The Crusader Newspaper Group

Son of Rev. Marshall Hatch seeks commissioner seat vacated by Mayor-elect Brandon Johnson

Photo caption: Marshall Hatch, Jr.

The son of prominent pastor Reverend Marshall Hatch seeks to become the Cook County District 1 Commissioner, taking the seat left vacant by Mayor-elect Brandon Johnson.

Reverend Hatch confirmed to the Crusader that his son Marshall Hatch, Jr. will run after a story was published in the online publication The Triibe.

Hatch, Jr. may face West Side activist Zerlina Smith, who ran for alderman of the 29th Ward. Sources told the Crusader that Smith is considering running for the position.

The Crusader reached out to Hatch, Jr., who did not respond by press time Wednesday, April 26, for the Crusader’s print edition.

The junior Hatch holds a bachelor’s degree in political science from Bates College and a master’s degree in divinity from the University of Chicago. An activist and avid reader, Marshall Hatch, Jr., was captain of the basketball team when he was a junior at Bates College.

According to The Triibe, Marshall Hatch, Jr, 35, currently serves as executive director of the MAAFA Redemption Project, an extension of his father’s New Mount Pilgrim Missionary Baptist Church in Chicago’s West Garfield Park community on the city’s West Side.

The program provides Black men 18 to 30 years old with mental health support and family wellness and mentorship. The program also helps young men overcome past traumatic experiences.

The District 1 seat on the Cook County Commission represents the West Side, Forest Park, Maywood, Broadview and Bellwood.

Hatch, Jr., told The Triibe he was convinced to run on the night of the runoff mayoral election between Brandon Johnson and Paul Vallas. He said Johnson, an Austin resident, “did a good job articulating the idea of trying to fulfill the dream of combining the Civil Rights Movement and the labor rights movement.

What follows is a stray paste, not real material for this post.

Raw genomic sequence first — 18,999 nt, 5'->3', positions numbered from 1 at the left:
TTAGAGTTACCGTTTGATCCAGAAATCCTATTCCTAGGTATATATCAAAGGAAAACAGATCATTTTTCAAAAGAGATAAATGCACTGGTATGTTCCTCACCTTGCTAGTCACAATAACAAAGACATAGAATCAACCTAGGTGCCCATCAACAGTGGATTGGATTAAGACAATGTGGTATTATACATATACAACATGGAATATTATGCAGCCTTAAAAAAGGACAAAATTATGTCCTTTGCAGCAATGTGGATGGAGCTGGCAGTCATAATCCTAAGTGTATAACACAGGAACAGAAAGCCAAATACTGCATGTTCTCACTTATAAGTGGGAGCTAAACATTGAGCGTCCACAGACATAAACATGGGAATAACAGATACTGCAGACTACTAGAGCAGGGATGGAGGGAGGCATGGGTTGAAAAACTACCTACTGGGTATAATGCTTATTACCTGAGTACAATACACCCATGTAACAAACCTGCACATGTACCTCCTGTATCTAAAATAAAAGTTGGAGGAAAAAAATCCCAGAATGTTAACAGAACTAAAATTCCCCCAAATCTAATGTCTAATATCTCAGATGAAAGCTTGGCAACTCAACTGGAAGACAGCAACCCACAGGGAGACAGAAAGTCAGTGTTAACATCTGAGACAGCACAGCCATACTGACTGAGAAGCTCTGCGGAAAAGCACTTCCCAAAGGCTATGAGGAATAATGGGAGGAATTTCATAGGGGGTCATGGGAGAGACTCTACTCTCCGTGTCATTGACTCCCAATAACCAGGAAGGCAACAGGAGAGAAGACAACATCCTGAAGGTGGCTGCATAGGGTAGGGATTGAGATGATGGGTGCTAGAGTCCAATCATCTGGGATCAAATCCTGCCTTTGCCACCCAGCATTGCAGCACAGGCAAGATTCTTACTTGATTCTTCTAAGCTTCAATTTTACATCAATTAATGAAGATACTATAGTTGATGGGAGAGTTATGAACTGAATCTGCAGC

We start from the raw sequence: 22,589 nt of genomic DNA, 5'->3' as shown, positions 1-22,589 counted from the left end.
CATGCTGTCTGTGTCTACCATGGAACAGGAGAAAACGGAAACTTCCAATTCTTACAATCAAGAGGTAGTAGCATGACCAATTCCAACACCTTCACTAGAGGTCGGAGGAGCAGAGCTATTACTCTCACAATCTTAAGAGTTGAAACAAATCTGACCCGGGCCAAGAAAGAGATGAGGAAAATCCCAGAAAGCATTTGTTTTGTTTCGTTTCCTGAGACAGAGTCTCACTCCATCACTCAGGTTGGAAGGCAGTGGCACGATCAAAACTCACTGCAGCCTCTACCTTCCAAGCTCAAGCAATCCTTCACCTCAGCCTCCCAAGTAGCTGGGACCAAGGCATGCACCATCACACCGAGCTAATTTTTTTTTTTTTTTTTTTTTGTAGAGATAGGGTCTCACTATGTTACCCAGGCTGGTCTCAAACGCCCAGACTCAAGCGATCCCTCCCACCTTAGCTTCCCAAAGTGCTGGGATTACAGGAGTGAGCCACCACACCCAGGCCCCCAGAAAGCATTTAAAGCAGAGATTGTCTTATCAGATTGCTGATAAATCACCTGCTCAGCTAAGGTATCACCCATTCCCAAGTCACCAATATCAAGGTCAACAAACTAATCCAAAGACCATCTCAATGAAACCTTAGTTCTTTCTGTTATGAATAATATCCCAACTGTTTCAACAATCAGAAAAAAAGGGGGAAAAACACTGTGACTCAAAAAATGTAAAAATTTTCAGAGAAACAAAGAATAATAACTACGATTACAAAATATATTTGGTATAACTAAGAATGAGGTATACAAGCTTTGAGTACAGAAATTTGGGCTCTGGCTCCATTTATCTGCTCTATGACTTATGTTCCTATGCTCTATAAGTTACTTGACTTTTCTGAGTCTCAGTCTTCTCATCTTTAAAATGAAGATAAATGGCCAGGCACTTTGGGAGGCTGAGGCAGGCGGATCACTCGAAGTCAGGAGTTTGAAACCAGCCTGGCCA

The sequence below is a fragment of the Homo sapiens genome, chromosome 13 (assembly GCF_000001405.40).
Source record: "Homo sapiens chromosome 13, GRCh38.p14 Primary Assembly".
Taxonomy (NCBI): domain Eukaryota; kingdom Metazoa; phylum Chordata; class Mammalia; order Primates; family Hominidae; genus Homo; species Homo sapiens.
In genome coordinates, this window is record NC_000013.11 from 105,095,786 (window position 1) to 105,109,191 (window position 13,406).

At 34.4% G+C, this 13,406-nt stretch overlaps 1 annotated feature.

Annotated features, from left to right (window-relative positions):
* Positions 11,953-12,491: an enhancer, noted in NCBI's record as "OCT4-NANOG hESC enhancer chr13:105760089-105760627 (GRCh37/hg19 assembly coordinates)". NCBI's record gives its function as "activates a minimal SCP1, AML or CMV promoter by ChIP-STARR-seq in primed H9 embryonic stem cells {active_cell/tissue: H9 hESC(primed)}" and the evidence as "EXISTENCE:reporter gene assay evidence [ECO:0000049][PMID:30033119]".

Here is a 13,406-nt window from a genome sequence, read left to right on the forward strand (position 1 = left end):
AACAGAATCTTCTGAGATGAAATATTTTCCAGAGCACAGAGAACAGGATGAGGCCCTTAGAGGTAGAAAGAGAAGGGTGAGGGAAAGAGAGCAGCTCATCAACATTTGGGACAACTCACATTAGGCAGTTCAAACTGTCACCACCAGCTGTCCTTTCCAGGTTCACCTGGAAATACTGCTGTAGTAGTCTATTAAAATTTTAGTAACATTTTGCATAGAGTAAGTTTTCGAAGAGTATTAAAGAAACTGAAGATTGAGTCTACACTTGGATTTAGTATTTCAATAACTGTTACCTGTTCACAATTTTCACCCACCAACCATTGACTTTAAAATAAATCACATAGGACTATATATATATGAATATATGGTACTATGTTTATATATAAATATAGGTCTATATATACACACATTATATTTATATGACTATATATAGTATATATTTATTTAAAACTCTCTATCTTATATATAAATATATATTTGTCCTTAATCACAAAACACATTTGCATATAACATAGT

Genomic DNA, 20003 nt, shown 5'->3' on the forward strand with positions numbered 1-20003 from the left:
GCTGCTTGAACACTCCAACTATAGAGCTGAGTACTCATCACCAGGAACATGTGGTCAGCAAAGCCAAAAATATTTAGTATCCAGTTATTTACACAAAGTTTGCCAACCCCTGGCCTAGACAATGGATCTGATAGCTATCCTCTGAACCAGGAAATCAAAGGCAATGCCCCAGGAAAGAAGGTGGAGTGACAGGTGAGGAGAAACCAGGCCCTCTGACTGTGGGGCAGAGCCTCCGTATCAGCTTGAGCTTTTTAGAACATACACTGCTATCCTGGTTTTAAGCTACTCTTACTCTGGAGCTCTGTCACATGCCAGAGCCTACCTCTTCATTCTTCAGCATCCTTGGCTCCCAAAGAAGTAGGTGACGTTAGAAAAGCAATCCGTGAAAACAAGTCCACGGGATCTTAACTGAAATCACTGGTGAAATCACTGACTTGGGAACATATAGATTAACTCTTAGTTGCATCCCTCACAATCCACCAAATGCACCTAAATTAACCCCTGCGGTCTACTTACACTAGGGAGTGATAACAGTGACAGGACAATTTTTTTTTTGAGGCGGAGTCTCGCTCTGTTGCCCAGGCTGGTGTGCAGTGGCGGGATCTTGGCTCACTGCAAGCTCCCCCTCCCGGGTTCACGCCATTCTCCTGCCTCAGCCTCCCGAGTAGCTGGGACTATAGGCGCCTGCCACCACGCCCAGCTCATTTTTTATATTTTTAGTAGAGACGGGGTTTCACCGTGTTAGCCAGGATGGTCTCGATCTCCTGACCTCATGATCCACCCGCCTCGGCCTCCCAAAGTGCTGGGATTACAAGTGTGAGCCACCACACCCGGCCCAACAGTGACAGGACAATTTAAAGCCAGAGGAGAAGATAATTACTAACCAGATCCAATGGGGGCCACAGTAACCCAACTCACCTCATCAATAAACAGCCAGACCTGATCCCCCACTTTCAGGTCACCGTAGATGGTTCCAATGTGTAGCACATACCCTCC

“I was convinced that night because I really did feel something spiritual in the room,” Hatch, Jr., told The Triibe. “It wasn’t just a phrase when he said we’re building a multi-racial, multi-ethnic, multi-class movement, I saw it.”

An unapologetic supporter of Johnson, Hatch, Jr., said former District 2 Commissioner Robert Steele gave him his first internship as a young future leader.

According to his profile story at Bates College, during the pandemic, COVID-19 killed Hatch, Jr.’s beloved aunt, Rhoda Hatch, the matriarch of his father’s side of the family. She was the organist at New Mount Pilgrim Missionary Baptist Church, where his father has served since 1993. After Chicago Mayor Lori Lightfoot spoke publicly about the disproportionate impact COVID-19 was having on communities of color, entertainment mogul Oprah Winfrey asked to meet Hatch and his father.

Winfrey subsequently announced a $5 million gift to establish Live Healthy United, a community-based initiative directed at providing food, contact tracing, personal protective equipment, and wellness checks to Black and Latinx communities. The MAAFA Redemption Project is one of five Chicago groups working under that umbrella

In addition to being executive director of the MAAFA Redemption Project, Hatch, Jr., has spent summers overseeing food giveaways in the parking lot of his father’s church.

Marhsall Hatch, Jr., may have some competition in the race for the District 1 Commissioner’s seat. Sources told the Crusader Zerlina Smith, who ran unsuccessfully for alderman in the 29th Ward in 2019 and 2015, is also considering running for Johnson’s vacant seat. In 2021, Smith reportedly took out a second mortgage on her Austin home to fund her unsuccessful campaign for Cook County Board President.

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